We're not sure what the punchline is, but as F1's technical boss, Ross Brawn, gives an update on his team's progress in overcoming the ongoing phenomenon that is preventing overtaking, we can't help but wonder; 'how many aerodynamicists does it take to change lightbulb?'.
Charged with coming up with a set of new rules that will improve the sport, the former Benetton, Ferrari and Mercedes technical boss, not to mention world championship winning constructor with his own team, Brawn has assembled - at great expense (to the teams) - a veritable who's who of technical experts, many of whom he has previously worked with over the course of his career.
At present, the biggest challenge facing Brawn and his team is how to solve the sport's age-old problem with overtaking - or rather the lack of it.
While the majority of the great unwashed believe it is merely a case of removing all the wings or at least reducing the amount and size of them, and Mario Andretti calls on the sport to follow IndyCar's example and introduce a standard aero kit, Brawn insists that it is not that easy but that his boys are on the case.
"One of the things we've started, and we're now six to nine months into it, is a programme to understand how we can enable the cars to race each other more effectively," he said in an interview on Liberty Media's SiriusXM.
"We need to keep the aerodynamic performance at a high level," he continued, though the average fan would question that, claiming that the sport should favour mechanical grip over aero, "but we need to do it in a way that's more benign and more friendly to the cars around it.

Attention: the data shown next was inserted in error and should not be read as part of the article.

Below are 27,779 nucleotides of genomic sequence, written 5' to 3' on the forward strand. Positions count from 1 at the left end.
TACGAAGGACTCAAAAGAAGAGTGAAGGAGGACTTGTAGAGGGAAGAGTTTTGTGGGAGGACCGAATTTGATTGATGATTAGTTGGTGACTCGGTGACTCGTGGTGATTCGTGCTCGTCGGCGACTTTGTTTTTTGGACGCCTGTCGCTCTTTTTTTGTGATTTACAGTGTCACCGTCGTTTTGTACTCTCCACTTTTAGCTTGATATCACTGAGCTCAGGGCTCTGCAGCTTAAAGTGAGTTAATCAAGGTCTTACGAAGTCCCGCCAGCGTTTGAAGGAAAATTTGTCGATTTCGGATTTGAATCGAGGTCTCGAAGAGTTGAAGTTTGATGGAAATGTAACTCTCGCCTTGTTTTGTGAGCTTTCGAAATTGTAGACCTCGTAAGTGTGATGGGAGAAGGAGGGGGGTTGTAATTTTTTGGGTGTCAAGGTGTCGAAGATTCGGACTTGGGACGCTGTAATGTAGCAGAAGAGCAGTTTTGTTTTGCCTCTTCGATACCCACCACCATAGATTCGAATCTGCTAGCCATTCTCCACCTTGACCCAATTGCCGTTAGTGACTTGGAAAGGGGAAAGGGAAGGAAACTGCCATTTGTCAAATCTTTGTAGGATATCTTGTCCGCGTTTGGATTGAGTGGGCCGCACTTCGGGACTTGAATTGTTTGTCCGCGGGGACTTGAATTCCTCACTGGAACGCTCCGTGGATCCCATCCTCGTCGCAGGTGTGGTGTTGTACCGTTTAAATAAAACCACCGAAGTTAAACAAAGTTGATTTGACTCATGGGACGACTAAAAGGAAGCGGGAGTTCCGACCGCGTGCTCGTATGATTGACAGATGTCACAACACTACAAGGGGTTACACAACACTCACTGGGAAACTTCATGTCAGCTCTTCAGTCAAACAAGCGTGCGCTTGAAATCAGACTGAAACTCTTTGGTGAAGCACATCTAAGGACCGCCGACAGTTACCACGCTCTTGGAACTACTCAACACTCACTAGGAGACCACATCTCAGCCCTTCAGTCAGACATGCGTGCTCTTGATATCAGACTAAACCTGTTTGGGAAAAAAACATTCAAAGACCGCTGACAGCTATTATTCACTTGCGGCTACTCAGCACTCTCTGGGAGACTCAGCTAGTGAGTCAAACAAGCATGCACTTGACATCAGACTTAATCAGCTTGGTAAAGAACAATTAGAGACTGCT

"There's almost a force field that exists at the moment," he said, "a bubble around each car. And the car attacking it can't get near it, because as soon as it gets within 1.5 to 2.0s of the car in front, it loses so much performance. It can't get near.
"So we started the programme, and I'm really excited by what I'm seeing," he enthused.
"The front wing is for sure one area that is sensitive in both respects, in terms of the disturbance it creates, and then the sensitivity to the disturbance of the car in front. It's not the only area. There's all the furniture and bargeboards you see behind the front wheels that are equally as sensitive. And there are areas of the rear floor and rear aerodynamics which are sensitive," he admits.
While his masterplan won't be put in place until 2021, the Briton says some measures could be introduced before then.
"We're looking at the whole thing, and I don't think we should get into chopping one piece off without understanding all the implications of the impact we will have. So we're looking at a total solution, a holistic solution, of all the parts.
"We know the percentage drop in performance that comes as a car approaches another car, and already we've found ways of improving that in reducing the disturbed flow from the car in front, and reducing the sensitivity of the following car to that disturbed flow. We're trying to do it in a properly structured way, and that will be the solution we'll apply for 2021.
"Anything we can learn in the meantime, which we feel is safe and fair and correct to apply, will be done."